What struck me about David Filipov’s account in today’s Boston Globe of his first visit to Ground Zero is that he still can’t bring himself to write about his father’s death on Sept. 11, 2001.
That’s what his piece is purportedly about; but it isn’t, as he instead interviews a security guard, two young women from Kazakhstan, a student — anyone, really, who pulls him away from his grief.
It’s a moving piece, because it’s a reminder of how difficult Filipov and thousands of others still find it to come to terms with what happened on that day.
The online version includes a link to a Filipov piece that was published in the Globe on Oct. 11, 2001, which he filed from Afghanistan.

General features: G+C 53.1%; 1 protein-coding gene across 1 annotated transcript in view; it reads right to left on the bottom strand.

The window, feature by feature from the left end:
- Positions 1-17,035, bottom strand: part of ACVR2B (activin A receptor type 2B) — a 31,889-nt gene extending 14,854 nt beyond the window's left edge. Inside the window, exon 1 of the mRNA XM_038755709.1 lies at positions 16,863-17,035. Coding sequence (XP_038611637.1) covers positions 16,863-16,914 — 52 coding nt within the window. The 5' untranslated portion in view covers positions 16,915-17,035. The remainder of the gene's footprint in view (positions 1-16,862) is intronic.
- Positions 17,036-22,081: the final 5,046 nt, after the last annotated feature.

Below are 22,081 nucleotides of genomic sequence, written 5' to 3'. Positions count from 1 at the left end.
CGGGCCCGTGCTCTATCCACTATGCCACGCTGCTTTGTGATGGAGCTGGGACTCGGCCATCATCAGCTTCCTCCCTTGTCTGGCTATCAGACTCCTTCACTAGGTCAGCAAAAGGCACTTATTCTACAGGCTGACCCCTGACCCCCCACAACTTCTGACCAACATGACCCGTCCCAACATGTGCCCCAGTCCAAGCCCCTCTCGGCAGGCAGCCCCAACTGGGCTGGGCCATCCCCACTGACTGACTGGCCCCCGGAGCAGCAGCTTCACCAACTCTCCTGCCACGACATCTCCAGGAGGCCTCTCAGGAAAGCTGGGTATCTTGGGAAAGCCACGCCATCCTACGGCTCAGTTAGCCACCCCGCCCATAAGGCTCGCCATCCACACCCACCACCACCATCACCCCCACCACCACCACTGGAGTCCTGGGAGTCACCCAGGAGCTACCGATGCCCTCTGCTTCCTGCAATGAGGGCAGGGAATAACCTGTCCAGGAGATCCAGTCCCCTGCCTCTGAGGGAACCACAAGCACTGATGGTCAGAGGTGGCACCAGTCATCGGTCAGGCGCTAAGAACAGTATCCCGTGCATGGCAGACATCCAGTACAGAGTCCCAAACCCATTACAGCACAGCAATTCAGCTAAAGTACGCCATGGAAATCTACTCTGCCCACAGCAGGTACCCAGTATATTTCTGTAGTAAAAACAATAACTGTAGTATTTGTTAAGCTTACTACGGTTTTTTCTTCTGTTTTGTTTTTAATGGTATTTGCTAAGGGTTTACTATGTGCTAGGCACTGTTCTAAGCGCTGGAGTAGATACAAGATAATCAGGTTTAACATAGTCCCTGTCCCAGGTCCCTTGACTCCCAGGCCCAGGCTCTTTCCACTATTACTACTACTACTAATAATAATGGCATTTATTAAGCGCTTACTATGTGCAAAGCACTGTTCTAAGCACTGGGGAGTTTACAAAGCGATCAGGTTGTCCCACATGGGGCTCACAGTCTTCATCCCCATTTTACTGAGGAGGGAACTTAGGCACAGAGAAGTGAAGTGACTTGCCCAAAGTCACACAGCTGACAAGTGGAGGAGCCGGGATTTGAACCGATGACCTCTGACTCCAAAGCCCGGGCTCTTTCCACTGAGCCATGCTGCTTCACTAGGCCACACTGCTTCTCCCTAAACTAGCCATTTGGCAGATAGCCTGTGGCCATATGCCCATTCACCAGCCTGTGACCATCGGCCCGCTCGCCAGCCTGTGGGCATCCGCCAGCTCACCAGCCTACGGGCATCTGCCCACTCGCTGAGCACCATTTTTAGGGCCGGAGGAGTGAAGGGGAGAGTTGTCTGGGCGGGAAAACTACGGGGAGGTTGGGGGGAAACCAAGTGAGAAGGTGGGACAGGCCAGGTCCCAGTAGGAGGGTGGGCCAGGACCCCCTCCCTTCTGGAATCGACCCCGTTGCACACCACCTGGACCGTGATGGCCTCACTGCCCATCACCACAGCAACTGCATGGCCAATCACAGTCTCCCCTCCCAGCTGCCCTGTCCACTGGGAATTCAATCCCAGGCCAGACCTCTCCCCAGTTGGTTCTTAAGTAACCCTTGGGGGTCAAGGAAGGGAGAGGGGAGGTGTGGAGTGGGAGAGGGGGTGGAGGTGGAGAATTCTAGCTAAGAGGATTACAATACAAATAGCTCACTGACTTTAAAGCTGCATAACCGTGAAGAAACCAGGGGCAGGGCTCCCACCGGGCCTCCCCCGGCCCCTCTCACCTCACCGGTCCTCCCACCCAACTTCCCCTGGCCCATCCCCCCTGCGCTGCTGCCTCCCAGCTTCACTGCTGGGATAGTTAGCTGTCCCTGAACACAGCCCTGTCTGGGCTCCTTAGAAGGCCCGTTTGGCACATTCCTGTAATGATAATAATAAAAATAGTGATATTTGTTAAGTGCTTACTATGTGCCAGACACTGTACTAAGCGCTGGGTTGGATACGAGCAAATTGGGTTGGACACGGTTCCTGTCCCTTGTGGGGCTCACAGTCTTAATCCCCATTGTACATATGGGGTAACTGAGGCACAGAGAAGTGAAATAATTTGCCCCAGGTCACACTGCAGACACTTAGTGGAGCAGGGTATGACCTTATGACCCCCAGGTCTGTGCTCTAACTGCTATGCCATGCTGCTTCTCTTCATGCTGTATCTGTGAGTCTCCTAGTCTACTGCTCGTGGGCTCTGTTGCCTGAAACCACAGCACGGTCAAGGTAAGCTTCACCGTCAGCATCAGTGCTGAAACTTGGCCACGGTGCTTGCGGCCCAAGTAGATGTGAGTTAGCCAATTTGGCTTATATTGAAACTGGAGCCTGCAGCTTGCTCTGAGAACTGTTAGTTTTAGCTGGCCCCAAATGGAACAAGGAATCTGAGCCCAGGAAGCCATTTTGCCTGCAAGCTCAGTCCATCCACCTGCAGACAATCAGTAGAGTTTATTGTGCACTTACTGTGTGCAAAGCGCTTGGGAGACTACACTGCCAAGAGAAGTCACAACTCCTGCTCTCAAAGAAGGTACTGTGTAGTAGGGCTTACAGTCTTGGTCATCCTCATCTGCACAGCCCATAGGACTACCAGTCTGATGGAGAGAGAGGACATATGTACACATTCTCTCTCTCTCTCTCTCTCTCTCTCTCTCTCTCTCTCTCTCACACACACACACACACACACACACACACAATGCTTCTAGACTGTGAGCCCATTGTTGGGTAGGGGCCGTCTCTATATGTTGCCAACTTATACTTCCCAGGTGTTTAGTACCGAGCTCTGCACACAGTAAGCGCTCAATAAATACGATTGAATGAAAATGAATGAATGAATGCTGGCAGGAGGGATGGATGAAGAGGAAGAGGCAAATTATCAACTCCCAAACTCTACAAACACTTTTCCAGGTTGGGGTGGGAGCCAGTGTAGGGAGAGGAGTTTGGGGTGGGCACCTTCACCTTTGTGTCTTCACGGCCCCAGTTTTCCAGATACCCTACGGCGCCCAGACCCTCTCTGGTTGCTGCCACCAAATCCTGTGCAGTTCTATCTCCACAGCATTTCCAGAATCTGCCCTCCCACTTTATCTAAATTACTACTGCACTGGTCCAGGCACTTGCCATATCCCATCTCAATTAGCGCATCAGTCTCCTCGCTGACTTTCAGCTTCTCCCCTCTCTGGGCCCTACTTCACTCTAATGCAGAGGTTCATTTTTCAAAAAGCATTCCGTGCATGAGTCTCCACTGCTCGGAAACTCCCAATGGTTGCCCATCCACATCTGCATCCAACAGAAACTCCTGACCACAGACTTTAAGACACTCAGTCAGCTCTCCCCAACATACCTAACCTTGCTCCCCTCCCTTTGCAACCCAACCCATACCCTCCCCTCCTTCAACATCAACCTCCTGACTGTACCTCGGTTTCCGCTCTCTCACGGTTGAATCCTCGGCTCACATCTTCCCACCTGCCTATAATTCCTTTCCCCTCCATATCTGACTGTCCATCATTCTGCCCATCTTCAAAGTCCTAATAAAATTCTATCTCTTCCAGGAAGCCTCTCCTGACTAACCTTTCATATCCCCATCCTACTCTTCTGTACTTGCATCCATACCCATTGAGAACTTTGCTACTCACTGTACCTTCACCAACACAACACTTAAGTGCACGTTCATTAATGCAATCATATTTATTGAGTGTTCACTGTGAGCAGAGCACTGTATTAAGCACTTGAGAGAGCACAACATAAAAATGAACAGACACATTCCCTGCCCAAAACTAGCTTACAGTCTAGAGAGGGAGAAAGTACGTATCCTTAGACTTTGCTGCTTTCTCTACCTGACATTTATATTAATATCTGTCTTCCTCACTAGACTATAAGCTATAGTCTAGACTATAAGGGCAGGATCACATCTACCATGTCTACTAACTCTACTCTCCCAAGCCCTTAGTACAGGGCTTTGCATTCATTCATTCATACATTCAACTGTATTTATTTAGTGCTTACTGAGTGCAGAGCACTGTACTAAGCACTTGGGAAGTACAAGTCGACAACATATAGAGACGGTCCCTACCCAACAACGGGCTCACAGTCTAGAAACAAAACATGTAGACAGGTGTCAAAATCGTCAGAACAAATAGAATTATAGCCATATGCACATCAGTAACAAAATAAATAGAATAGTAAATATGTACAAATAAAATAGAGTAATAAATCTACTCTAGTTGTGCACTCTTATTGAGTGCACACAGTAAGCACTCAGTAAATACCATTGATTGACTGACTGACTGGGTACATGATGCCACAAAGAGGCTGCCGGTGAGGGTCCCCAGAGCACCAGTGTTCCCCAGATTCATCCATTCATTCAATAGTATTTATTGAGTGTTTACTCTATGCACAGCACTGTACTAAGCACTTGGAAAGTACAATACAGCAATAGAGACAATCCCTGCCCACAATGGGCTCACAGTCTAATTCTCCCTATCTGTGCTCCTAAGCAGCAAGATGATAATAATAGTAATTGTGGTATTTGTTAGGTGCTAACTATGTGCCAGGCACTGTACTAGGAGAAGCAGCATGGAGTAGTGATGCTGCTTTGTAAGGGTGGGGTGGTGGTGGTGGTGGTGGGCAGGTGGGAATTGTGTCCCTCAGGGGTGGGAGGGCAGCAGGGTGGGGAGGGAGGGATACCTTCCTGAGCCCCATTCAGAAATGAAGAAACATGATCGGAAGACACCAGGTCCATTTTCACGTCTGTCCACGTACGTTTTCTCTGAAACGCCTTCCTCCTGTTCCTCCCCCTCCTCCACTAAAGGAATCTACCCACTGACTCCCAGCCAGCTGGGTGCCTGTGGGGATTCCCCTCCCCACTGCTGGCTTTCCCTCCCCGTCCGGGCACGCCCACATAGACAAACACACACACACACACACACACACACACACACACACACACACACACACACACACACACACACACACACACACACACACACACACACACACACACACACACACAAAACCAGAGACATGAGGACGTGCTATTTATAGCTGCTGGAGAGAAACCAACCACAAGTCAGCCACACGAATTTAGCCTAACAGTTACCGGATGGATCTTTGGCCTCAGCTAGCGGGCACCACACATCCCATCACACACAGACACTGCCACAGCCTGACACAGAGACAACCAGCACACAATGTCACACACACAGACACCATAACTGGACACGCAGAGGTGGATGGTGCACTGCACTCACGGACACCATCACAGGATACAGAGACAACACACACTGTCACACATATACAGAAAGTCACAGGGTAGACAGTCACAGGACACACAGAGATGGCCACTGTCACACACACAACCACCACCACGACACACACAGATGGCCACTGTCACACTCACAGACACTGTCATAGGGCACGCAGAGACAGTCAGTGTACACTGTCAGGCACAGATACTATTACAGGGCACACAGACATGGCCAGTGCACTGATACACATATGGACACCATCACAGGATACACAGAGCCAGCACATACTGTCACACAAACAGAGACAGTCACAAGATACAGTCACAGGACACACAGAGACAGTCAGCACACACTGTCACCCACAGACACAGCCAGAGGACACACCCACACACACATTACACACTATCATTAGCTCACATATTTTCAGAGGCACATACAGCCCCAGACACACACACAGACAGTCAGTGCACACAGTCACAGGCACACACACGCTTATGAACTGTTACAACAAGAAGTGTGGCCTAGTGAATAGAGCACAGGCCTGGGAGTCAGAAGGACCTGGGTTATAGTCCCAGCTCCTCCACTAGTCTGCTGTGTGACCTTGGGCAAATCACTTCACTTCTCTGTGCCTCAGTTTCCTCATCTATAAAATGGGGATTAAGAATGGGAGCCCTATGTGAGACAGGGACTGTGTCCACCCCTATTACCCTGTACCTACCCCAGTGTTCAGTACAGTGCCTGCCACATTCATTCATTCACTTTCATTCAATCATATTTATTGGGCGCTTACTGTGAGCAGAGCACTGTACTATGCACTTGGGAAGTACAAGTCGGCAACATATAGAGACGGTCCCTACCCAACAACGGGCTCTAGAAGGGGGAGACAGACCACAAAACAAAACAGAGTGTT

Driving to work this morning, I started thinking about how much it seemed as it did seven years ago — clear and cool, a perfect September day. It’s become a cliché, but it’s the truth: Just as all people in our parents’ generation know exactly where they were and what they were doing on Dec. 7, 1941, so will all of us remember what happened seven years ago today.
Department of Defense photo by Denise Gould.